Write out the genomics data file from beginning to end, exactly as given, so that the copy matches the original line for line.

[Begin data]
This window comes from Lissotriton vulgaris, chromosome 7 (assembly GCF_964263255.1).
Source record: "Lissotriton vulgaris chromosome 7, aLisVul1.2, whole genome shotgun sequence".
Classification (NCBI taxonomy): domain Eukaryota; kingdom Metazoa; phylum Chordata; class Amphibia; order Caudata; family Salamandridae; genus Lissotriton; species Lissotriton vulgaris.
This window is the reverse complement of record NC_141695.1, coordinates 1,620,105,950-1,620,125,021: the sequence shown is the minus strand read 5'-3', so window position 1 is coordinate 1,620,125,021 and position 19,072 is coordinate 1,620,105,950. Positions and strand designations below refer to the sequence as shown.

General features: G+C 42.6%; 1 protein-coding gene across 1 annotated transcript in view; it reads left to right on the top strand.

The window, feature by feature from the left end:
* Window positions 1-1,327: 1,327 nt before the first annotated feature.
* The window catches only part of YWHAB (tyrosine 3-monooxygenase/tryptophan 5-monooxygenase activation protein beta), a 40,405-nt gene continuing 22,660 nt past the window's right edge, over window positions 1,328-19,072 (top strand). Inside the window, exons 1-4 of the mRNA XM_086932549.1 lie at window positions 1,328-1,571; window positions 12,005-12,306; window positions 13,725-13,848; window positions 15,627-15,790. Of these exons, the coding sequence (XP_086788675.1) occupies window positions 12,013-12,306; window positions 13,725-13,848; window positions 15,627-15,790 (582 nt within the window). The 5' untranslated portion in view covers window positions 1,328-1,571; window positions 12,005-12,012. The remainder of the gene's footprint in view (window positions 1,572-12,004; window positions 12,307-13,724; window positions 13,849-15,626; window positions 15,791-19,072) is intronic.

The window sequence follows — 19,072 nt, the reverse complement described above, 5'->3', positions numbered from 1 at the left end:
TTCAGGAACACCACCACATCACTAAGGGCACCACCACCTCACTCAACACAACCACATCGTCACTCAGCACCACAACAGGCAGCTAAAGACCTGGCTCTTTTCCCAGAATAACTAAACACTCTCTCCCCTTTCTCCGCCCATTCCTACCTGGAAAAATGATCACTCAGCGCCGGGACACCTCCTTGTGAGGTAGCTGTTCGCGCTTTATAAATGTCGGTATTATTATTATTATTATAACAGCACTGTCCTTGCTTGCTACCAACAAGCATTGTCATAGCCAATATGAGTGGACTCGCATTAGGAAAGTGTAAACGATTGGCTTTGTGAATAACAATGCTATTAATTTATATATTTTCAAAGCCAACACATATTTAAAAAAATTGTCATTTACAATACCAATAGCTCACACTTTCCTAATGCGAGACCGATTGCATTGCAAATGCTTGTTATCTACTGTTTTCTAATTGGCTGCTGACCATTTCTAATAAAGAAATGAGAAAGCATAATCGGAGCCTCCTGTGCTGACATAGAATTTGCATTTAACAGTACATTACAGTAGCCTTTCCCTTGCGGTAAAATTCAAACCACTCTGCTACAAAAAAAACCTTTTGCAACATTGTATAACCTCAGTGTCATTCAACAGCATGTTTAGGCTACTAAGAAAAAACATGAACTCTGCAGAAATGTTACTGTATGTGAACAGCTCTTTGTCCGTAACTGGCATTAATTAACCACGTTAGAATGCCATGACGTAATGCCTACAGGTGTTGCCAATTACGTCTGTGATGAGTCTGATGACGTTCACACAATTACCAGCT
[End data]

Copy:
This window comes from Lissotriton vulgaris, chromosome 7 (assembly GCF_964263255.1).
Source record: "Lissotriton vulgaris chromosome 7, aLisVul1.2, whole genome shotgun sequence".
Classification (NCBI taxonomy): domain Eukaryota; kingdom Metazoa; phylum Chordata; class Amphibia; order Caudata; family Salamandridae; genus Lissotriton; species Lissotriton vulgaris.
This window is the reverse complement of record NC_141695.1, coordinates 1,620,105,950-1,620,125,021: the sequence shown is the minus strand read 5'-3', so window position 1 is coordinate 1,620,125,021 and position 19,072 is coordinate 1,620,105,950. Positions and strand designations below refer to the sequence as shown.

General features: G+C 42.6%; 1 protein-coding gene across 1 annotated transcript in view; it reads left to right on the top strand.

The window, feature by feature from the left end:
* Window positions 1-1,327: 1,327 nt before the first annotated feature.
* The window catches only part of YWHAB (tyrosine 3-monooxygenase/tryptophan 5-monooxygenase activation protein beta), a 40,405-nt gene continuing 22,660 nt past the window's right edge, over window positions 1,328-19,072 (top strand). Inside the window, exons 1-4 of the mRNA XM_086932549.1 lie at window positions 1,328-1,571; window positions 12,005-12,306; window positions 13,725-13,848; window positions 15,627-15,790. Of these exons, the coding sequence (XP_086788675.1) occupies window positions 12,013-12,306; window positions 13,725-13,848; window positions 15,627-15,790 (582 nt within the window). The 5' untranslated portion in view covers window positions 1,328-1,571; window positions 12,005-12,012. The remainder of the gene's footprint in view (window positions 1,572-12,004; window positions 12,307-13,724; window positions 13,849-15,626; window positions 15,791-19,072) is intronic.

The window sequence follows — 19,072 nt, the reverse complement described above, 5'->3', positions numbered from 1 at the left end:
TTCAGGAACACCACCACATCACTAAGGGCACCACCACCTCACTCAACACAACCACATCGTCACTCAGCACCACAACAGGCAGCTAAAGACCTGGCTCTTTTCCCAGAATAACTAAACACTCTCTCCCCTTTCTCCGCCCATTCCTACCTGGAAAAATGATCACTCAGCGCCGGGACACCTCCTTGTGAGGTAGCTGTTCGCGCTTTATAAATGTCGGTATTATTATTATTATTATAACAGCACTGTCCTTGCTTGCTACCAACAAGCATTGTCATAGCCAATATGAGTGGACTCGCATTAGGAAAGTGTAAACGATTGGCTTTGTGAATAACAATGCTATTAATTTATATATTTTCAAAGCCAACACATATTTAAAAAAATTGTCATTTACAATACCAATAGCTCACACTTTCCTAATGCGAGACCGATTGCATTGCAAATGCTTGTTATCTACTGTTTTCTAATTGGCTGCTGACCATTTCTAATAAAGAAATGAGAAAGCATAATCGGAGCCTCCTGTGCTGACATAGAATTTGCATTTAACAGTACATTACAGTAGCCTTTCCCTTGCGGTAAAATTCAAACCACTCTGCTACAAAAAAAACCTTTTGCAACATTGTATAACCTCAGTGTCATTCAACAGCATGTTTAGGCTACTAAGAAAAAACATGAACTCTGCAGAAATGTTACTGTATGTGAACAGCTCTTTGTCCGTAACTGGCATTAATTAACCACGTTAGAATGCCATGACGTAATGCCTACAGGTGTTGCCAATTACGTCTGTGATGAGTCTGATGACGTTCACACAATTACCAGCT